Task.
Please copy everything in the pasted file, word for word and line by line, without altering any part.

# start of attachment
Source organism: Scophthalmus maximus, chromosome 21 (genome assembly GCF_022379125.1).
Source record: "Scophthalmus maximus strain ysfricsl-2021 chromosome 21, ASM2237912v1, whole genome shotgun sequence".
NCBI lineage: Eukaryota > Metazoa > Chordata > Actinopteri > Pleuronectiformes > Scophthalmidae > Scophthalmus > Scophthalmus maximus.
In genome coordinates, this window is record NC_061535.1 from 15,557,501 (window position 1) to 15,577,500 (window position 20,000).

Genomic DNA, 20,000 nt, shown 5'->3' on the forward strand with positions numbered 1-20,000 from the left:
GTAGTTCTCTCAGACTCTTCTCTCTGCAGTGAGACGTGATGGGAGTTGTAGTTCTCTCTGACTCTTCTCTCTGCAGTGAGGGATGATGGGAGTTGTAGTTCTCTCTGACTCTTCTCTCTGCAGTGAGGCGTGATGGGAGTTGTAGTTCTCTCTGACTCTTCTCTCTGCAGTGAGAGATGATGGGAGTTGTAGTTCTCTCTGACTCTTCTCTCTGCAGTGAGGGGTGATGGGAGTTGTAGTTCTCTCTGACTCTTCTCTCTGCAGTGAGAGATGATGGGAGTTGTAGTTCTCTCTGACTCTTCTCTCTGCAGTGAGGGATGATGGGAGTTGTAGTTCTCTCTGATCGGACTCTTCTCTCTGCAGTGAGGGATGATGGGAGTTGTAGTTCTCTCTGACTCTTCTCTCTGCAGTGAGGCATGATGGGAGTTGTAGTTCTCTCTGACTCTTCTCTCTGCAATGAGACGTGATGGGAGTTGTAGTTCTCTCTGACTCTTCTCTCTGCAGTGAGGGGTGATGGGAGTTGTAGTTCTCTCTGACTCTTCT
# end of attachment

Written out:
Source organism: Scophthalmus maximus, chromosome 21 (genome assembly GCF_022379125.1).
Source record: "Scophthalmus maximus strain ysfricsl-2021 chromosome 21, ASM2237912v1, whole genome shotgun sequence".
NCBI lineage: Eukaryota > Metazoa > Chordata > Actinopteri > Pleuronectiformes > Scophthalmidae > Scophthalmus > Scophthalmus maximus.
In genome coordinates, this window is record NC_061535.1 from 15,557,501 (window position 1) to 15,577,500 (window position 20,000).

Genomic DNA, 20,000 nt, shown 5'->3' on the forward strand with positions numbered 1-20,000 from the left:
GTAGTTCTCTCAGACTCTTCTCTCTGCAGTGAGACGTGATGGGAGTTGTAGTTCTCTCTGACTCTTCTCTCTGCAGTGAGGGATGATGGGAGTTGTAGTTCTCTCTGACTCTTCTCTCTGCAGTGAGGCGTGATGGGAGTTGTAGTTCTCTCTGACTCTTCTCTCTGCAGTGAGAGATGATGGGAGTTGTAGTTCTCTCTGACTCTTCTCTCTGCAGTGAGGGGTGATGGGAGTTGTAGTTCTCTCTGACTCTTCTCTCTGCAGTGAGAGATGATGGGAGTTGTAGTTCTCTCTGACTCTTCTCTCTGCAGTGAGGGATGATGGGAGTTGTAGTTCTCTCTGATCGGACTCTTCTCTCTGCAGTGAGGGATGATGGGAGTTGTAGTTCTCTCTGACTCTTCTCTCTGCAGTGAGGCATGATGGGAGTTGTAGTTCTCTCTGACTCTTCTCTCTGCAATGAGACGTGATGGGAGTTGTAGTTCTCTCTGACTCTTCTCTCTGCAGTGAGGGGTGATGGGAGTTGTAGTTCTCTCTGACTCTTCT